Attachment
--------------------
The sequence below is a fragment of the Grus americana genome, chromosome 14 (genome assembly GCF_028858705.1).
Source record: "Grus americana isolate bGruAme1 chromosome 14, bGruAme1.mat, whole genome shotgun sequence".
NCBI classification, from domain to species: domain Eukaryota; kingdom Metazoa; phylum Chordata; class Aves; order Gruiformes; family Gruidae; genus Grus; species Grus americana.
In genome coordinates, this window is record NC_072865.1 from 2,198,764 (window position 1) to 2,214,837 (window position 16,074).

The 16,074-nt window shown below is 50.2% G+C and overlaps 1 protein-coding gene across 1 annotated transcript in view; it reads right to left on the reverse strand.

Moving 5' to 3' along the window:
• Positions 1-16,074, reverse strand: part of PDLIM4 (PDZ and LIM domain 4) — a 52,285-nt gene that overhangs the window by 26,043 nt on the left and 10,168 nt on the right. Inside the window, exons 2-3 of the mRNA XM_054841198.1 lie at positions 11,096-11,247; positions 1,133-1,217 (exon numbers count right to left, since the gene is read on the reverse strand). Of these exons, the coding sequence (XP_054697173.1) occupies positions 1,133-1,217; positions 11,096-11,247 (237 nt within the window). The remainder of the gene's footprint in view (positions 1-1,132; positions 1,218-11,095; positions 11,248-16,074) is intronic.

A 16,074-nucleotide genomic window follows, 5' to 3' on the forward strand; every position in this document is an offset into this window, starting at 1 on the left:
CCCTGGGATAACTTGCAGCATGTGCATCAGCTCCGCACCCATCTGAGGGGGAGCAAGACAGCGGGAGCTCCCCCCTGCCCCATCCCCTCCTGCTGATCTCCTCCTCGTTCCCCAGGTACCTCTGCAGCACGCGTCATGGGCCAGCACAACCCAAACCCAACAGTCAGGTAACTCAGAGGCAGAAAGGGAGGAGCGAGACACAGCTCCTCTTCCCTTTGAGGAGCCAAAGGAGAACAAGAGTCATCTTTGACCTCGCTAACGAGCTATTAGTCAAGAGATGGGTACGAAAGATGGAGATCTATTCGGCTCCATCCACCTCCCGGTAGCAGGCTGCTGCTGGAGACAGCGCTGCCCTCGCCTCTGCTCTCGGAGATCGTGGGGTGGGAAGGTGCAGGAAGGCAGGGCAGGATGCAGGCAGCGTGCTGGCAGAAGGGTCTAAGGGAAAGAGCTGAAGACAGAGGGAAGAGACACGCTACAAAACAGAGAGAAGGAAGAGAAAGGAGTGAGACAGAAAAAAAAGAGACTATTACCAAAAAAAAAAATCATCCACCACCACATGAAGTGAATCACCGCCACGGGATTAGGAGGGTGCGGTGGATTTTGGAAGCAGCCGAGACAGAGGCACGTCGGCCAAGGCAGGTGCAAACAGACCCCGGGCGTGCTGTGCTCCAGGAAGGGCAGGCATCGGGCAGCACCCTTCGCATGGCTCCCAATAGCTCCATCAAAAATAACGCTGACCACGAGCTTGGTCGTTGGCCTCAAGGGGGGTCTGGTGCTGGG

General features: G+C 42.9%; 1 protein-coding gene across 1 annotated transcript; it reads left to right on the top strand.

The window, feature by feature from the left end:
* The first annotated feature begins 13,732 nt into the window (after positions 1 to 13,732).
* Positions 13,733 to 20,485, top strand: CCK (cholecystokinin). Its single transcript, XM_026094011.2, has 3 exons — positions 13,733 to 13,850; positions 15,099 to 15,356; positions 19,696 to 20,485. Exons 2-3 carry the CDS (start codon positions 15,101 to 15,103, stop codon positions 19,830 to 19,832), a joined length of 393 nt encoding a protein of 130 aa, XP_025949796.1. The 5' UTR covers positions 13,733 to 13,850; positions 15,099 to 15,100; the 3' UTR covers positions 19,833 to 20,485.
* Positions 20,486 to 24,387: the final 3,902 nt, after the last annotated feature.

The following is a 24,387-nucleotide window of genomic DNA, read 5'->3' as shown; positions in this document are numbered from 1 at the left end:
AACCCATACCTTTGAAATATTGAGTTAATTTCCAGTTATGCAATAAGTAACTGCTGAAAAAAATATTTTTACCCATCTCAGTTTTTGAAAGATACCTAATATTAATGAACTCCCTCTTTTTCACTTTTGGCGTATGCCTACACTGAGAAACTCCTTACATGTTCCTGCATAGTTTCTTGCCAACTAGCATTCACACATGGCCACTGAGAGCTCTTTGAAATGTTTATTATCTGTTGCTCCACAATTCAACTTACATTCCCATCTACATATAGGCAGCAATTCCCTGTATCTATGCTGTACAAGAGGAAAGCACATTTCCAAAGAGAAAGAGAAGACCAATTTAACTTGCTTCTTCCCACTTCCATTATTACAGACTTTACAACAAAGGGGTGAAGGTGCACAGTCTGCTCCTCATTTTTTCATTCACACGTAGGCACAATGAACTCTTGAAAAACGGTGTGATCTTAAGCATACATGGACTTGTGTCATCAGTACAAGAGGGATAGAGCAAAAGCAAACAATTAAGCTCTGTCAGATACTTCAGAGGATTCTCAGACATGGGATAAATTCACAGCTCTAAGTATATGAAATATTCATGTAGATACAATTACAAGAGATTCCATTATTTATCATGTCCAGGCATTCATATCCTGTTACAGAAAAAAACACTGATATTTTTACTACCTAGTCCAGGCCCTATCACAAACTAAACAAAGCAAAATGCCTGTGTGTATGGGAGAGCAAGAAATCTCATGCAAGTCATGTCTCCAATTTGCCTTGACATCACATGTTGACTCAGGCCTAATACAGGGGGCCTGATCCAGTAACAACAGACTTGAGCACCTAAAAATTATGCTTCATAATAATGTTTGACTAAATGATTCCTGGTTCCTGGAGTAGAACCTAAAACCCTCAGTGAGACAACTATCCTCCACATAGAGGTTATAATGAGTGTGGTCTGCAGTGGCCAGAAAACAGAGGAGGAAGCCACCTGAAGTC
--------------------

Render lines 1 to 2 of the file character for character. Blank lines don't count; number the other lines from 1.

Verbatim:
The sequence below is a fragment of the Grus americana genome, chromosome 14 (genome assembly GCF_028858705.1).
Source record: "Grus americana isolate bGruAme1 chromosome 14, bGruAme1.mat, whole genome shotgun sequence".